We’ve all heard quotes about traveling—how it makes us long for cities to which we’ve never been, people we’ve never met, sights we’ve never seen, food we’ve never eaten. I would’ve thought it took more than 4.5 months in a foreign city for it to become my home, but my experience abroad taught me that home really is not where you’re born or what you know, it’s what feels like home.
Lots of college students study abroad at some point. The rumors are entirely true too, you might be able to slack off in your classes, you’ll travel a lot, you’ll learn new things, you’ll develop a love for your abroad city, and you’ll make new friends. But I noticed when I got back, many of my friends who were also returning found it quite easy to adjust to their lives here. Sure, we all had a tricky time reacquainting ourselves with American laws again (mainly the legal drinking age) but for the most part, everyone meshed right back into the old environment at our home university.
I found myself counting the hours to see what time it was in my abroad city. I would think, “If it’s 2pm here, it’s 7pm there.” Then I would find myself wondering what’s happening—who’s at what pubs, what’s happening on campus at my abroad university, or if any of my abroad friends are doing fun things. It is draining to be living here physically, but living there mentally.
People ask me how you can miss somewhere you only knew for such a short period of time. I can’t explain how my abroad city gave me something I didn’t get here—it’s hard to articulate how it felt being so at home in somewhere that started so foreign.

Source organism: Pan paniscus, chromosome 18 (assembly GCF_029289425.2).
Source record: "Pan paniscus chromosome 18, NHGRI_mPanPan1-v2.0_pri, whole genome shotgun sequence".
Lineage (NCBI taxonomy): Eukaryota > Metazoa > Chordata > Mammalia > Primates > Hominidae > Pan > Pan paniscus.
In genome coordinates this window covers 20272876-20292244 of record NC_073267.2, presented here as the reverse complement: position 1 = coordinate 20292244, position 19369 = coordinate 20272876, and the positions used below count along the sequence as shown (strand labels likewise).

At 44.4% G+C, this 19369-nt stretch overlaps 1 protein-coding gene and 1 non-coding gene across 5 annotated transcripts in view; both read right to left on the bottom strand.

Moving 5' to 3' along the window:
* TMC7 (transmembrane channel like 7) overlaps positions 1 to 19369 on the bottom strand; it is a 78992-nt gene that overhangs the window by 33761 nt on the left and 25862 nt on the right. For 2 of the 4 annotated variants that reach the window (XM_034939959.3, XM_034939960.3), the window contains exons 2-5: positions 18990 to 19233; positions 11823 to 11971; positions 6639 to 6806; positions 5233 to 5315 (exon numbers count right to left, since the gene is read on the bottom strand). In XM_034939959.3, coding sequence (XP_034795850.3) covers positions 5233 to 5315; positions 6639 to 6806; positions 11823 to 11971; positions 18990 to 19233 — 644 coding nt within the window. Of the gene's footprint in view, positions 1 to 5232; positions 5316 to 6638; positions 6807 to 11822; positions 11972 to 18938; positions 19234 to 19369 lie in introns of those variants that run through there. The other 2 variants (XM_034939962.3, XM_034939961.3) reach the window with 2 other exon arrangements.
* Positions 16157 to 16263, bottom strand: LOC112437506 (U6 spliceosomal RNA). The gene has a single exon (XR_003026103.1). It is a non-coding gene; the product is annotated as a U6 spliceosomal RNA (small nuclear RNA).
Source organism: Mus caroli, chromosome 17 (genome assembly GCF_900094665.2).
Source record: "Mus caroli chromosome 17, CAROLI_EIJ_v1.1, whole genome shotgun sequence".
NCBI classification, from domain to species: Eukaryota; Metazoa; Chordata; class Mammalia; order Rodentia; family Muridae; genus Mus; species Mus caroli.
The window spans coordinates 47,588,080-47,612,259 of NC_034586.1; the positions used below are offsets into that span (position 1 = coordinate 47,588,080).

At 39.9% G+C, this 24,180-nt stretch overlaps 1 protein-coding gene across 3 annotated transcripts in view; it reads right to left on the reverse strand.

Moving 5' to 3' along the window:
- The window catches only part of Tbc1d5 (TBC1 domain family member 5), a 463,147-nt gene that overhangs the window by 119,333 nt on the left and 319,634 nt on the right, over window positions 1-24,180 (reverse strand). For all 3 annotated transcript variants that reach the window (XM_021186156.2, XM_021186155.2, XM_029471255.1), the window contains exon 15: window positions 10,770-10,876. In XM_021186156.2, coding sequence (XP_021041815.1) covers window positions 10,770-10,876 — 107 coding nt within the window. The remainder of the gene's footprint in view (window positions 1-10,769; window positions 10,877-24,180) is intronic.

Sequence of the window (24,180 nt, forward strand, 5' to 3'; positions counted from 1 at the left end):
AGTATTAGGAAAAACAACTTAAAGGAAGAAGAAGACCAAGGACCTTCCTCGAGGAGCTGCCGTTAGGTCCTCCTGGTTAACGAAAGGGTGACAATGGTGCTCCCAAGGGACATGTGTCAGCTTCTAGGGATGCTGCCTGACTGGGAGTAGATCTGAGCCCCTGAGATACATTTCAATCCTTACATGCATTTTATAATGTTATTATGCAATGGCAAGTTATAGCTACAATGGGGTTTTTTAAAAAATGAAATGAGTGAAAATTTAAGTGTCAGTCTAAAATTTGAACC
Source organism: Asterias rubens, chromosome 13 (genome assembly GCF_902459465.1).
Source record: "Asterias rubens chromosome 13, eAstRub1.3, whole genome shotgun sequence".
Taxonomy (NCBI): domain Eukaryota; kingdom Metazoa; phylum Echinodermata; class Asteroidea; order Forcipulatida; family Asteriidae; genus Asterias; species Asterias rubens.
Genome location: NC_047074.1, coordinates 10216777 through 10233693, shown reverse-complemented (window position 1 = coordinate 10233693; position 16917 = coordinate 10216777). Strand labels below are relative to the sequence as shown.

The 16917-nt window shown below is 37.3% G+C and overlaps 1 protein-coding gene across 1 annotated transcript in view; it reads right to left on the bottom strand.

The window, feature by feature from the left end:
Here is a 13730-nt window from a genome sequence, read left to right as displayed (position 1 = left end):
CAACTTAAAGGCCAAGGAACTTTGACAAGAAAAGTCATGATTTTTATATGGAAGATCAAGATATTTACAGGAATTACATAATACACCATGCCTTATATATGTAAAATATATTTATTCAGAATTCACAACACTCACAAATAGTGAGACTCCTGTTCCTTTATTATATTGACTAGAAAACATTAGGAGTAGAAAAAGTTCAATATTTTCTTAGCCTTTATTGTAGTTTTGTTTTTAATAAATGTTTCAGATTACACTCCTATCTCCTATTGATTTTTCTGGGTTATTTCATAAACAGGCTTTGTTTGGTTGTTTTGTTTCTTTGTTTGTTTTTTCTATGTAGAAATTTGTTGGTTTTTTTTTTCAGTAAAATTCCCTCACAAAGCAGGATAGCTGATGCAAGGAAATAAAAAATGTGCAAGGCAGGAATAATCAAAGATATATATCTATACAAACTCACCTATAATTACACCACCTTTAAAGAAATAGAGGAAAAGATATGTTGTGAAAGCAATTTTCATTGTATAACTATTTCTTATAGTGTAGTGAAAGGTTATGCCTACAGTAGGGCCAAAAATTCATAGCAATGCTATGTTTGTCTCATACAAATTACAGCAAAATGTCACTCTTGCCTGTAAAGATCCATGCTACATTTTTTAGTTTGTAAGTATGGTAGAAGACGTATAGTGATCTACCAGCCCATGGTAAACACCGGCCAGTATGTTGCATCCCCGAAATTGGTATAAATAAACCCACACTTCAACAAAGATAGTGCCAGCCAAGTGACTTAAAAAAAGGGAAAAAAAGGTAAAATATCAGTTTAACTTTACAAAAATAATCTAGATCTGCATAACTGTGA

Maybe I miss the fear of being immersed into the unknown—except it stopped being unknown, it became more familiar to me than the city in which I was born. Maybe I miss the opportunities to travel—except every time I traveled to a new country, I missed my abroad city. Maybe I miss the lack of stress from having so few responsibilities—except even on my most relaxing days here, I find myself daydreaming about my busiest days abroad.
Lots of people tell me, “It’s not where you are, it’s who you’re with.” Sure, that’s true. But I don’t just miss the people I was with, I miss people I didn’t have a chance to meet—the locals, the friends of friends, the families who have lived there forever. I find myself missing the way the food tasted slightly different, the accents, the phrases they used to use—I tried to learn these phrases while I was there, but coming back, they no longer make sense here and I have to correct myself.
I’ll find myself comparing here versus there. In my head, I’ll think about how stores close so early abroad, when here, they’re open virtually 24/7. I’ll look at the weather online to see what it is over there. I’ll even look up flights—just to see—how much it costs to get back, even though I have no immediate plan to return quite yet. I bring it up in every conversation in an attempt to share why it means so much to me. Everything I do here relates to things I did there.
I miss the attitudes, the weather, even the smell of the river in front of my apartment that was being drudged. A professor I admire told me he experienced the same thing when he returned from his first long trip abroad; he told me the feelings of sadness, anxiety, and nostalgia toward our abroad cities lines up with all the true feelings of homesickness. The only cure, he told me, is to go back. And go back often.